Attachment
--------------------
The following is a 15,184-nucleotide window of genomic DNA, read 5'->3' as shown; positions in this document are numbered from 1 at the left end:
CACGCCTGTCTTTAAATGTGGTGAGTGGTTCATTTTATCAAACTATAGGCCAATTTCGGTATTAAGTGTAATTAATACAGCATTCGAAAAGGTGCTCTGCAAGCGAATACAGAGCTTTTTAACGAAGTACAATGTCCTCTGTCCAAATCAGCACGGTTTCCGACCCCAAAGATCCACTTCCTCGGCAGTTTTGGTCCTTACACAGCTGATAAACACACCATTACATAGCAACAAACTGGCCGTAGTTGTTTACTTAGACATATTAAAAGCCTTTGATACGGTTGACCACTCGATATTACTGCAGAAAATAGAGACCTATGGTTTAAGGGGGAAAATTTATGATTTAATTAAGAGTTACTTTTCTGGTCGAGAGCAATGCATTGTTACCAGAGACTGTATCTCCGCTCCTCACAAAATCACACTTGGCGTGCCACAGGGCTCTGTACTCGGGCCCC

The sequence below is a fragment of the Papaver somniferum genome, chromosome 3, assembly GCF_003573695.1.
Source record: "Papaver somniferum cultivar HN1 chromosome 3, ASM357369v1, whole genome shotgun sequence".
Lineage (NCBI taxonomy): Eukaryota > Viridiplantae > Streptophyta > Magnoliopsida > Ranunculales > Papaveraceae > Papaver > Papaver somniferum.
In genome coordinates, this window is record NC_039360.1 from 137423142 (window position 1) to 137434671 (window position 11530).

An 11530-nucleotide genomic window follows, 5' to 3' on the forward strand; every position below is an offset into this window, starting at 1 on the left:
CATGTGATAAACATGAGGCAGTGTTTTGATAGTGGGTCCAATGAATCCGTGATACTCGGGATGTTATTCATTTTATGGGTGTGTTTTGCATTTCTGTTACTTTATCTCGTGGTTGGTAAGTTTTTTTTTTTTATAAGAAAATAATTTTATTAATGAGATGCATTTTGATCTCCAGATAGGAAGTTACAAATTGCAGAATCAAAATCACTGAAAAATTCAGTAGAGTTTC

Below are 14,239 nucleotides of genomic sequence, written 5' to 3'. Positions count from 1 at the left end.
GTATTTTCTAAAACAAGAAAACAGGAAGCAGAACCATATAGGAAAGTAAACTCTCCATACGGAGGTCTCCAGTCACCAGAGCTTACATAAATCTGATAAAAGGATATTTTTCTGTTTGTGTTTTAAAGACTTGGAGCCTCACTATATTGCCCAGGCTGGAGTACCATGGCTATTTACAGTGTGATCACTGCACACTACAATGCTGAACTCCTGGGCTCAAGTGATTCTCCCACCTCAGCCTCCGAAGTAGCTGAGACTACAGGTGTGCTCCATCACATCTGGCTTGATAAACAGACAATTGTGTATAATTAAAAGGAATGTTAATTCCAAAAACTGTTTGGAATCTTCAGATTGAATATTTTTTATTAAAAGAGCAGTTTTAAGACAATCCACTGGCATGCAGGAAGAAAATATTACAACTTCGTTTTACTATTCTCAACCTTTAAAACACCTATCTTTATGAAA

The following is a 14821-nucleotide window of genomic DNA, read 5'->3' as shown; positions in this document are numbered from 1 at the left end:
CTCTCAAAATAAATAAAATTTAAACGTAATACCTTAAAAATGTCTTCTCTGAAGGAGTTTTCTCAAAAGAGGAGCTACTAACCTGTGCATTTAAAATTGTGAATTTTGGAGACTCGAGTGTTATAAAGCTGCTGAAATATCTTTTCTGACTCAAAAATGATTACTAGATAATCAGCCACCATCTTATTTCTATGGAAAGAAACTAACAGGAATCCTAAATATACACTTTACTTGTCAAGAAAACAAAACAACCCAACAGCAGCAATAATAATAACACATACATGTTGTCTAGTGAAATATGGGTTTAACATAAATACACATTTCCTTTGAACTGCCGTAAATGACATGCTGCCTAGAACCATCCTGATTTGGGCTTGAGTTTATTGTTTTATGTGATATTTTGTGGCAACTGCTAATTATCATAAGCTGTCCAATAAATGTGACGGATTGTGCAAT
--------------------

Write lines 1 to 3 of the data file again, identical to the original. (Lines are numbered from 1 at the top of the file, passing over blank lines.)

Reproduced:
The following is a 15,184-nucleotide window of genomic DNA, read 5'->3' as shown; positions in this document are numbered from 1 at the left end:
CACGCCTGTCTTTAAATGTGGTGAGTGGTTCATTTTATCAAACTATAGGCCAATTTCGGTATTAAGTGTAATTAATACAGCATTCGAAAAGGTGCTCTGCAAGCGAATACAGAGCTTTTTAACGAAGTACAATGTCCTCTGTCCAAATCAGCACGGTTTCCGACCCCAAAGATCCACTTCCTCGGCAGTTTTGGTCCTTACACAGCTGATAAACACACCATTACATAGCAACAAACTGGCCGTAGTTGTTTACTTAGACATATTAAAAGCCTTTGATACGGTTGACCACTCGATATTACTGCAGAAAATAGAGACCTATGGTTTAAGGGGGAAAATTTATGATTTAATTAAGAGTTACTTTTCTGGTCGAGAGCAATGCATTGTTACCAGAGACTGTATCTCCGCTCCTCACAAAATCACACTTGGCGTGCCACAGGGCTCTGTACTCGGGCCCC

The sequence below is a fragment of the Papaver somniferum genome, chromosome 3, assembly GCF_003573695.1.